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Industry 'At Risk' If Film Council Axed

BECTU is warning of a serious threat to homegrown film-making if Government plans to abolish the UK Film Council go ahead.
In a recent submission to the Culture, Media and Sport Select Committee, written by the union's research officer andy Egan, BECTU argued that the UK could "pay a price in terms of the long-term viability of our film industry" if the decision to abolish the UK Film Council, announced in July, is not reversed.
The union pointed out the film industry contributes £4.5 billion per year to GDP with £3.6 billion of this arising from inward (ie: foreign) investment, while £1.2 billion is raised for the Exchequer, compared to film tax relief of only £110 million.
BECTU also said that the industry directly employs 36,000 workers and supports a total of 100,000 direct and indirect jobs and also has a worldwide reputation for its skills and experience.
Arguing for the retention of the UK Film Council, BECTU said: "However, we also know that the film industry is extremely fragmented, with a workforce that is almost entirely freelance, and a predominance of SMEs and single-purpose vehicles (ie companies formed to make a single film) rather than significant, permanent corporate structures.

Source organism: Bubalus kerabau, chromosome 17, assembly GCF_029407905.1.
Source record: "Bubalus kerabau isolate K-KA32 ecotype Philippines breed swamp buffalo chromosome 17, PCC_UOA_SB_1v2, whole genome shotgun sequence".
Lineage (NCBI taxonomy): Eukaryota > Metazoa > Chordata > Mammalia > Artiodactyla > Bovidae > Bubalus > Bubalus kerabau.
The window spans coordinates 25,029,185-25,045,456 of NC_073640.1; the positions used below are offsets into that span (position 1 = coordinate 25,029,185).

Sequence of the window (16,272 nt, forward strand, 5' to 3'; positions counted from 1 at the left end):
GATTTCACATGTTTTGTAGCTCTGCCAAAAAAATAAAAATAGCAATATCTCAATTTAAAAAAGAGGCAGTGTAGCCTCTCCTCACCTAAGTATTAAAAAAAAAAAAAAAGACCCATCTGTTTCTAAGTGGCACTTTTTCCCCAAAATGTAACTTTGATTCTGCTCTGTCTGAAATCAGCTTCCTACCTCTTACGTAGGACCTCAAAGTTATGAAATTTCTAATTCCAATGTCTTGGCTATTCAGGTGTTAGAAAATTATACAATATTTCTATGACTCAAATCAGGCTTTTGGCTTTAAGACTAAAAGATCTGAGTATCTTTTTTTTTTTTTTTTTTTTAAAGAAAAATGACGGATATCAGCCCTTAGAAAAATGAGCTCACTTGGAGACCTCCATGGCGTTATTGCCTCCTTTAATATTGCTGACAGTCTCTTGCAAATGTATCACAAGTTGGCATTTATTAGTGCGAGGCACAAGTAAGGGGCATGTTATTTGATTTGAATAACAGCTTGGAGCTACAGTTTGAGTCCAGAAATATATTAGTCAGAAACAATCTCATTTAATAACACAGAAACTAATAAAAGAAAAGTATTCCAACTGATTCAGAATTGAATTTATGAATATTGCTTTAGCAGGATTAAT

"In this context,the strategic role of the UK Film Council has been vital, acting for the industry and brining coherence to its relations with the outside world in a way that no other body is in a position to do - campaigning for inward investment; representing the industry in discussions with government (for example, on modifying the tax break); channelling lottery funding into successful productions; investing in training for key workers in the sector and new entrants; developing the national network of digital cinema screens; promoting diversity in the industry's workforce; and campaigning against piracy/copyright theft."
The document also argues in support of continued government support for the arts, a sector which "is an economic success story in its own right."
The upcoming October Comprehensive Spending Review threatens major cuts in arts funding which many campaigners believe will do long term and irreparable damage to the sector.
BECTU is also supporting the I Value The Arts campaign, led by the National Campaign for the Arts, which is encouraging the public to recognise what is at stake.
The union argues that, aside from the social benefits, the arts are credited with making a substantial contribution to the UK economy which far outweighs the levels of funding. BECTU's submission said: "Public funding for the arts also has a powerful multiplier effect, stimulating economic activity in ancillary sectors, including tourism."
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